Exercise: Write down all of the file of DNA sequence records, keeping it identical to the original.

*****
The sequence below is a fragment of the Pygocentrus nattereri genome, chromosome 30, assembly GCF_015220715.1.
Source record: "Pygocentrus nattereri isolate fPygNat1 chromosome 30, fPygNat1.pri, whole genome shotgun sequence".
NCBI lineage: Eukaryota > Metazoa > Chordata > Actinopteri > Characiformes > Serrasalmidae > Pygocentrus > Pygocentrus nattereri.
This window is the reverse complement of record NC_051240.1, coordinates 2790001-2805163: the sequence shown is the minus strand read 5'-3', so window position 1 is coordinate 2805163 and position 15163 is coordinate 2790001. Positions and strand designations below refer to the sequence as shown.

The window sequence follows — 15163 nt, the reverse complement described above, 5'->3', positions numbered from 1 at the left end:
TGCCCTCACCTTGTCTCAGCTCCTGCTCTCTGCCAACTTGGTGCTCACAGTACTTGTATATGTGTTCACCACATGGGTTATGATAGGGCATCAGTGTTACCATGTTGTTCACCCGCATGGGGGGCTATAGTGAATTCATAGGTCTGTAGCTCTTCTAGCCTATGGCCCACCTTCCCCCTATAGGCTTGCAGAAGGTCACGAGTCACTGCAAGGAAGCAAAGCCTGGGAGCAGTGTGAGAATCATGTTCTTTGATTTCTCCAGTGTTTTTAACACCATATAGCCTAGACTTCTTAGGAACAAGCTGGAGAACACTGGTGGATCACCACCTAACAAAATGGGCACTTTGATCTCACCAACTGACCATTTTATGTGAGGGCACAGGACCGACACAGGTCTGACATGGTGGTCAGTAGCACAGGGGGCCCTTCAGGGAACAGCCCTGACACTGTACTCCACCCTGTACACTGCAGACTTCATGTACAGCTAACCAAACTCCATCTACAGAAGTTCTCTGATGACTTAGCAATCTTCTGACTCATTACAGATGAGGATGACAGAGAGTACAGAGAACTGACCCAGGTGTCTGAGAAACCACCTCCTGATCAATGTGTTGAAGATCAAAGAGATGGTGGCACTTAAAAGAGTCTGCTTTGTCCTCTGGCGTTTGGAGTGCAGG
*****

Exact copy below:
The sequence below is a fragment of the Pygocentrus nattereri genome, chromosome 30, assembly GCF_015220715.1.
Source record: "Pygocentrus nattereri isolate fPygNat1 chromosome 30, fPygNat1.pri, whole genome shotgun sequence".
NCBI lineage: Eukaryota > Metazoa > Chordata > Actinopteri > Characiformes > Serrasalmidae > Pygocentrus > Pygocentrus nattereri.
This window is the reverse complement of record NC_051240.1, coordinates 2790001-2805163: the sequence shown is the minus strand read 5'-3', so window position 1 is coordinate 2805163 and position 15163 is coordinate 2790001. Positions and strand designations below refer to the sequence as shown.

The window sequence follows — 15163 nt, the reverse complement described above, 5'->3', positions numbered from 1 at the left end:
TGCCCTCACCTTGTCTCAGCTCCTGCTCTCTGCCAACTTGGTGCTCACAGTACTTGTATATGTGTTCACCACATGGGTTATGATAGGGCATCAGTGTTACCATGTTGTTCACCCGCATGGGGGGCTATAGTGAATTCATAGGTCTGTAGCTCTTCTAGCCTATGGCCCACCTTCCCCCTATAGGCTTGCAGAAGGTCACGAGTCACTGCAAGGAAGCAAAGCCTGGGAGCAGTGTGAGAATCATGTTCTTTGATTTCTCCAGTGTTTTTAACACCATATAGCCTAGACTTCTTAGGAACAAGCTGGAGAACACTGGTGGATCACCACCTAACAAAATGGGCACTTTGATCTCACCAACTGACCATTTTATGTGAGGGCACAGGACCGACACAGGTCTGACATGGTGGTCAGTAGCACAGGGGGCCCTTCAGGGAACAGCCCTGACACTGTACTCCACCCTGTACACTGCAGACTTCATGTACAGCTAACCAAACTCCATCTACAGAAGTTCTCTGATGACTTAGCAATCTTCTGACTCATTACAGATGAGGATGACAGAGAGTACAGAGAACTGACCCAGGTGTCTGAGAAACCACCTCCTGATCAATGTGTTGAAGATCAAAGAGATGGTGGCACTTAAAAGAGTCTGCTTTGTCCTCTGGCGTTTGGAGTGCAGG